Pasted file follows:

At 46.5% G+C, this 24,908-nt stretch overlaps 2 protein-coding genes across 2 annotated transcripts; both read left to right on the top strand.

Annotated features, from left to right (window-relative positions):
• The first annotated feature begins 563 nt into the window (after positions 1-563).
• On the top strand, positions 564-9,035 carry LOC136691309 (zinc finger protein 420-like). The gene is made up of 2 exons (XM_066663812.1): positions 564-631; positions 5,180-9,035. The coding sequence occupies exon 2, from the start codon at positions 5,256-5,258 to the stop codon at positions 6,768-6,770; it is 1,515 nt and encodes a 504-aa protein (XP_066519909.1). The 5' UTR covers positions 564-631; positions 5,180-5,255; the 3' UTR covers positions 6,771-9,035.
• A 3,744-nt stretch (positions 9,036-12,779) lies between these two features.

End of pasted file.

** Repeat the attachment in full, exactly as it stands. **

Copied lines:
At 46.5% G+C, this 24,908-nt stretch overlaps 2 protein-coding genes across 2 annotated transcripts; both read left to right on the top strand.

Annotated features, from left to right (window-relative positions):
• The first annotated feature begins 563 nt into the window (after positions 1-563).
• On the top strand, positions 564-9,035 carry LOC136691309 (zinc finger protein 420-like). The gene is made up of 2 exons (XM_066663812.1): positions 564-631; positions 5,180-9,035. The coding sequence occupies exon 2, from the start codon at positions 5,256-5,258 to the stop codon at positions 6,768-6,770; it is 1,515 nt and encodes a 504-aa protein (XP_066519909.1). The 5' UTR covers positions 564-631; positions 5,180-5,255; the 3' UTR covers positions 6,771-9,035.
• A 3,744-nt stretch (positions 9,036-12,779) lies between these two features.